Ivor Novello and Miss June in Alfred Hitchcock’s The Lodger
Published: 5 May, 2015
by ILLTYD HARRINGTON
PETER Ackroyd in his latest “Brief Lives” takes on Alfred Hitchcock, the boy from Essex, who made watching murder a compulsive, horrifying, yet guilt-ridden affair. There is an emotional and supernatural note here, for both author and subject were raised Roman Catholics, nurtured in an aroma of death and papist logic, which defies or ignores challenge.
His career began close by. Anyone walking along the canal in Islington, passing a decaying carpet warehouse, is probably unaware that this was once a famous film studio where that seminal chiller The Lodger was made.
Hitchcock was a master distiller of the spirit of evil, fear and punishment, and lurking behind his spherical frame was a strong, unbending man who brooked no argument or compromise.
Few would challenge his powers of intrigue. The worrying elements of danger, terror, pursuits, chases emerged in unpredictable settings: once there was the Albert Hall, another time Mount Rushmore.
Hitch snatched up the talents of others for the new talkies. This included many left-wing film-makers, who were then thick on the ground, such as the renegade aristocrat Ivor Montague, an ardent Communist. To many of those around him, film had a purpose beyond entertainment. He employed as a top rank writer Howard Fast, the Communist author of Spartacus.
I can find no authentic source about his own beliefs, but his great friend and ally was Sidney Bernstein, who built a chain of Granada Cinemas and, of course, founded Granada Television. Bernstein – when I knew him – was a champion and supporter of the left-wing weekly Tribune.
Alfred the churchgoer had several embarrassing sexual hang-ups, which his wife Alma tolerated rather than condoned.
There was also a cruel and rather sadistic side to this rather nervous man. During the shooting of The Birds, he persuaded his timid leading lady Tippi Hedren to enter a large bird cage and convinced her that the wilder birds would be prevented from coming in by a glass roof. He immediately ordered the staff to remove it. It was an amazingly realistic performance, but it almost drove Hedren to a nervous breakdown.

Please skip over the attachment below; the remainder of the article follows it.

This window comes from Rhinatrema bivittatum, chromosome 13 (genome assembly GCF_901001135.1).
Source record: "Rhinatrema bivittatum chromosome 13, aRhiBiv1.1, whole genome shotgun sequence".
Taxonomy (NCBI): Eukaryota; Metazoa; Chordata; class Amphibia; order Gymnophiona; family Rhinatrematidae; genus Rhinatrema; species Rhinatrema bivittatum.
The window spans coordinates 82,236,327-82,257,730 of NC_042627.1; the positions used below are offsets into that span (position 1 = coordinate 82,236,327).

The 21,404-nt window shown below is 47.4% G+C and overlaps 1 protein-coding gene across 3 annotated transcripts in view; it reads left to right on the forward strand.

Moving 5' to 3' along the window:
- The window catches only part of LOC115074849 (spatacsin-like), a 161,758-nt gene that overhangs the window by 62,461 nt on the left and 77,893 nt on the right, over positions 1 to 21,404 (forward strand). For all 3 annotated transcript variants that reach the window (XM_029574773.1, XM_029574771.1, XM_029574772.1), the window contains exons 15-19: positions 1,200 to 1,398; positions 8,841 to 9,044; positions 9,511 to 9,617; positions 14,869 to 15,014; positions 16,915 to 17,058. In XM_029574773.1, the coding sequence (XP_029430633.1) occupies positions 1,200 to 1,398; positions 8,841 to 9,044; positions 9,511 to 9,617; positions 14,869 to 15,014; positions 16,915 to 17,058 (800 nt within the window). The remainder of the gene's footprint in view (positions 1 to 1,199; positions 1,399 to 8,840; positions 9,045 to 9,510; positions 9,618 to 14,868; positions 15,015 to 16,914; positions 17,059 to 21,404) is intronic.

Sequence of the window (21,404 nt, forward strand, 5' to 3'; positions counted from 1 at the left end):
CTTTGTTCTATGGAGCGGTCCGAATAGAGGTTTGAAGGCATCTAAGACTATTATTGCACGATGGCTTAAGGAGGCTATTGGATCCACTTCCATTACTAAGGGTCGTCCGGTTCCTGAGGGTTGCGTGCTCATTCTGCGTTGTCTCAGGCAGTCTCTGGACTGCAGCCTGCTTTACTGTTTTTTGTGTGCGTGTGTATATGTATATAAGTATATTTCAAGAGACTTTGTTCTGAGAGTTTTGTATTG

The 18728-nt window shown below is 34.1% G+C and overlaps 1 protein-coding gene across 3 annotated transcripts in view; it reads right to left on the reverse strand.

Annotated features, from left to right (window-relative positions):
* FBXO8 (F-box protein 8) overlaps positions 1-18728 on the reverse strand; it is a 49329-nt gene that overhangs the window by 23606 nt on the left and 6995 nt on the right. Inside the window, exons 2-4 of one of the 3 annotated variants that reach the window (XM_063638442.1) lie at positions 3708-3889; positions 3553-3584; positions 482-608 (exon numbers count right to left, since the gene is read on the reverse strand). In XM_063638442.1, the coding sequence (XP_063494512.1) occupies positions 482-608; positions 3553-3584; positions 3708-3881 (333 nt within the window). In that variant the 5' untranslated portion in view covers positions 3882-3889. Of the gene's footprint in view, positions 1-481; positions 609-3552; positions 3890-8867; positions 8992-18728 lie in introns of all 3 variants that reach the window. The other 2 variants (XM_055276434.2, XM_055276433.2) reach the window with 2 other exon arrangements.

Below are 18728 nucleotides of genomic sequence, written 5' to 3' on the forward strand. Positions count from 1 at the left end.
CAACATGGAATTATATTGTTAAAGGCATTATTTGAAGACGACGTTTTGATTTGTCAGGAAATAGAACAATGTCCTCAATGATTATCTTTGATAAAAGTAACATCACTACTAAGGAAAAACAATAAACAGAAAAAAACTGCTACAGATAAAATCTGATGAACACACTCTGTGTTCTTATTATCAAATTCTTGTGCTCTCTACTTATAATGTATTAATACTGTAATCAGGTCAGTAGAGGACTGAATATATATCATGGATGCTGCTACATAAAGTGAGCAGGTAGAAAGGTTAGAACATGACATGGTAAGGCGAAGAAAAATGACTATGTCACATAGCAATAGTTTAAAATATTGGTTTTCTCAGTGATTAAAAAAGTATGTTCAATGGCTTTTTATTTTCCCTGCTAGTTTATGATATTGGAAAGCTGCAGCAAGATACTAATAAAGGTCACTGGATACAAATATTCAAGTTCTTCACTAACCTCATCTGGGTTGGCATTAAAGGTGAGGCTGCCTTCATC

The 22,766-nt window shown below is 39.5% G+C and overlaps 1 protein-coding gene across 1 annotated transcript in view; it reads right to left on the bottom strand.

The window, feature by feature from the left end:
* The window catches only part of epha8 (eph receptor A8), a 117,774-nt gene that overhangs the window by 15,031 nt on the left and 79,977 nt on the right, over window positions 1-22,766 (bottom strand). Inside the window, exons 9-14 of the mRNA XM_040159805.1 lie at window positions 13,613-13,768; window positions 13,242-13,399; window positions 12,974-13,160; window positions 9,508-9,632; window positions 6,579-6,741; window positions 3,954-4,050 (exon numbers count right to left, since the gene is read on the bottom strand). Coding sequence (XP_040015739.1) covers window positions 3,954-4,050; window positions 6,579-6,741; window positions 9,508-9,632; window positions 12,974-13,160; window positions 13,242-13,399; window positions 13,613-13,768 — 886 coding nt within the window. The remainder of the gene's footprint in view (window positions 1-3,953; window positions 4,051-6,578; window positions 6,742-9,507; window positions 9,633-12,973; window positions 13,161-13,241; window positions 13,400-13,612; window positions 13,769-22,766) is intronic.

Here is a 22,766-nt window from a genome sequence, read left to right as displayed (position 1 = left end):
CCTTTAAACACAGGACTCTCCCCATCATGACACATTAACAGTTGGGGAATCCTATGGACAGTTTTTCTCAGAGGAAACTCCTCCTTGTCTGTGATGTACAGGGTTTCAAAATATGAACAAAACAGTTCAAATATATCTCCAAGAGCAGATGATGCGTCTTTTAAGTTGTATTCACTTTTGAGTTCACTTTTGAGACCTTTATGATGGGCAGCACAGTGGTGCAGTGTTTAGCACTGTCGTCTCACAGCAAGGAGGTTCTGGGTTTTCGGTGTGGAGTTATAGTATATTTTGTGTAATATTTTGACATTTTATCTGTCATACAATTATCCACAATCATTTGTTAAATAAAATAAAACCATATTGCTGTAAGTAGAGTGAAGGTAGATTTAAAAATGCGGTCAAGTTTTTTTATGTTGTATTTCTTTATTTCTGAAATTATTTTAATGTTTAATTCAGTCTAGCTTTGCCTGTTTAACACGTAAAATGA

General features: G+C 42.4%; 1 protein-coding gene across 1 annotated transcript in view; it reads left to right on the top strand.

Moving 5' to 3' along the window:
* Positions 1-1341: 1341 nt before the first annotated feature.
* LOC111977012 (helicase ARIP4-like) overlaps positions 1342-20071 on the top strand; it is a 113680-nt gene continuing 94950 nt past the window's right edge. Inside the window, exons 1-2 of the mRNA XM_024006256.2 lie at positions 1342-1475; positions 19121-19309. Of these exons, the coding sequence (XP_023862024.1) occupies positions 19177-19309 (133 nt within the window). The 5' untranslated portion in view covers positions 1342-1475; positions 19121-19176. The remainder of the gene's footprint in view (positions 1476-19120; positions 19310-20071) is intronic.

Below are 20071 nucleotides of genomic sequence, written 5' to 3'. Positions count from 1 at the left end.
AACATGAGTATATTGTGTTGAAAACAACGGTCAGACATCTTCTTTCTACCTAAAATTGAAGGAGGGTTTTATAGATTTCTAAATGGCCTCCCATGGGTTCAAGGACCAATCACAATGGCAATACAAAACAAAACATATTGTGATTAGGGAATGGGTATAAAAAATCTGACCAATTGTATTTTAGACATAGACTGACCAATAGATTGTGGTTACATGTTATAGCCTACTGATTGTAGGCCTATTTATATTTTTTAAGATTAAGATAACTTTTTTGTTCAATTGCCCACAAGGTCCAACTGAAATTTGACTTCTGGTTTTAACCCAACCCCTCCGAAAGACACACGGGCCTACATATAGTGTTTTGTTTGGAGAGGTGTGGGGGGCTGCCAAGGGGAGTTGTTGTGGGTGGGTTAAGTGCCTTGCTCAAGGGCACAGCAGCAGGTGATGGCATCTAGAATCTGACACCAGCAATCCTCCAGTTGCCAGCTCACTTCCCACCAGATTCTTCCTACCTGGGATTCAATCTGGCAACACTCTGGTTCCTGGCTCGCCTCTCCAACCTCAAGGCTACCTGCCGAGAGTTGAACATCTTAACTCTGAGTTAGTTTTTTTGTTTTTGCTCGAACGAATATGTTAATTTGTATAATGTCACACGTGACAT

Incredibly, the studio bosses turned down the script for Psycho. So he bought 60 per cent of it and made a fortune. Who can forget an opaque knifeman hacking his way through the plastic shower sheet to lacerate Janet Leigh to death? The musical director Bernard Herrmann suggested screeching violins, and the effect was overwhelming. Anthony Perkins as Norman Bates was a splendid psychopath. Strong men fainted in cinemas.
FROM screaming terror to the election. Maybe not such a leap. A new essay by Richard Seymour pulls back the curtain on the current leadership of the Labour Party, a group which dislikes fundamental analysis.
Seymour challenges Labour to face facts and not get carried away by too much moderation while awaiting a narrow majority. Seymour offers no rhetoric, but his arguments should rattle the snake oil salesman and exhausted spin doctors who try to hide the unpleasant truth. How can the twin Eds say they are going to tackle the cost of living when they support austerity? It was news to me that the Tory vote has been hovering between 30 and 35 per cent ever since Black Wednesday in 1992. And yet the decaying spirits of Reagan and Thatcher are still shamelessly pronounced as the only solution.
The essay should be compulsory reading for the renewed Labour Party. There is a new democracy developing, which they must be aware of.
Back at Downing Street, the front door of Number 10 is open for the worst type of yard sale. This is political chicanery last seen in New York’s Tammany Hall, where the Democrats sold everything; or that wonderful incident in the 1966 general election when Peter O’Toole took a coach with a bar down Kilburn High Road, offering a Guinness to anyone who voted for the Labour candidate Ben Whitaker – who was duly elected.
• Alfred Hitchcock by Peter Ackroyd is published by Chatto and Windus at £12.99.
• Bye Bye Labour by Richard Seymour, London Review of Books, Vol 37 number 8, April 23 2015 pp21-2.